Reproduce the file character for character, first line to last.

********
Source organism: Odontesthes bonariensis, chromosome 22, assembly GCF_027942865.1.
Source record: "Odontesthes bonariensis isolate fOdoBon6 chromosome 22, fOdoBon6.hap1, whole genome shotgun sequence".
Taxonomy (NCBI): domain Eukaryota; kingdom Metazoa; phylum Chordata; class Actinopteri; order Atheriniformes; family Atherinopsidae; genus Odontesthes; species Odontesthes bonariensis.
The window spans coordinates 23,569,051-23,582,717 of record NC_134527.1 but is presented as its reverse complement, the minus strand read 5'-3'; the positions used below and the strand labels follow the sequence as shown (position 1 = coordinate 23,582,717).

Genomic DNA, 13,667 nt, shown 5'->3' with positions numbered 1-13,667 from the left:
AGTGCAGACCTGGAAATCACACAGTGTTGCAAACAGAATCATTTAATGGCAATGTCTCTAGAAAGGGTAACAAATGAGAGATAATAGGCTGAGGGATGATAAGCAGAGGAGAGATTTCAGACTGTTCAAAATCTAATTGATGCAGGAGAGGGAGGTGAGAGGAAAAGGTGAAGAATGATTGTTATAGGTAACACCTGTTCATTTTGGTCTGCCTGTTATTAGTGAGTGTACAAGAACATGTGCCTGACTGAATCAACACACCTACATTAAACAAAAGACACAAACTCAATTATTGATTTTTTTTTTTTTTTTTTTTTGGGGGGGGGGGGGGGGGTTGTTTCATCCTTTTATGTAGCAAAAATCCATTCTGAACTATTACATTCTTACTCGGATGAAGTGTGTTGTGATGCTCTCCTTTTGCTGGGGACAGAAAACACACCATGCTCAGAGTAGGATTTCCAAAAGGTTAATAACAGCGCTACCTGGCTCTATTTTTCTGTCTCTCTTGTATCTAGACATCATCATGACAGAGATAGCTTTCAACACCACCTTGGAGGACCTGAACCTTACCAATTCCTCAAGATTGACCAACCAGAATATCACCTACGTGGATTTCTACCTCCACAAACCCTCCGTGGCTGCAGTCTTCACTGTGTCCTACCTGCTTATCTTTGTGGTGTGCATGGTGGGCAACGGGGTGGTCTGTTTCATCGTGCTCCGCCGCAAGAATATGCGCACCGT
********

Source organism: Odontesthes bonariensis, chromosome 22, assembly GCF_027942865.1.
Source record: "Odontesthes bonariensis isolate fOdoBon6 chromosome 22, fOdoBon6.hap1, whole genome shotgun sequence".
Taxonomy (NCBI): domain Eukaryota; kingdom Metazoa; phylum Chordata; class Actinopteri; order Atheriniformes; family Atherinopsidae; genus Odontesthes; species Odontesthes bonariensis.
The window spans coordinates 23,569,051-23,582,717 of record NC_134527.1 but is presented as its reverse complement, the minus strand read 5'-3'; the positions used below and the strand labels follow the sequence as shown (position 1 = coordinate 23,582,717).

Genomic DNA, 13,667 nt, shown 5'->3' with positions numbered 1-13,667 from the left:
AGTGCAGACCTGGAAATCACACAGTGTTGCAAACAGAATCATTTAATGGCAATGTCTCTAGAAAGGGTAACAAATGAGAGATAATAGGCTGAGGGATGATAAGCAGAGGAGAGATTTCAGACTGTTCAAAATCTAATTGATGCAGGAGAGGGAGGTGAGAGGAAAAGGTGAAGAATGATTGTTATAGGTAACACCTGTTCATTTTGGTCTGCCTGTTATTAGTGAGTGTACAAGAACATGTGCCTGACTGAATCAACACACCTACATTAAACAAAAGACACAAACTCAATTATTGATTTTTTTTTTTTTTTTTTTTTGGGGGGGGGGGGGGGGGTTGTTTCATCCTTTTATGTAGCAAAAATCCATTCTGAACTATTACATTCTTACTCGGATGAAGTGTGTTGTGATGCTCTCCTTTTGCTGGGGACAGAAAACACACCATGCTCAGAGTAGGATTTCCAAAAGGTTAATAACAGCGCTACCTGGCTCTATTTTTCTGTCTCTCTTGTATCTAGACATCATCATGACAGAGATAGCTTTCAACACCACCTTGGAGGACCTGAACCTTACCAATTCCTCAAGATTGACCAACCAGAATATCACCTACGTGGATTTCTACCTCCACAAACCCTCCGTGGCTGCAGTCTTCACTGTGTCCTACCTGCTTATCTTTGTGGTGTGCATGGTGGGCAACGGGGTGGTCTGTTTCATCGTGCTCCGCCGCAAGAATATGCGCACCGT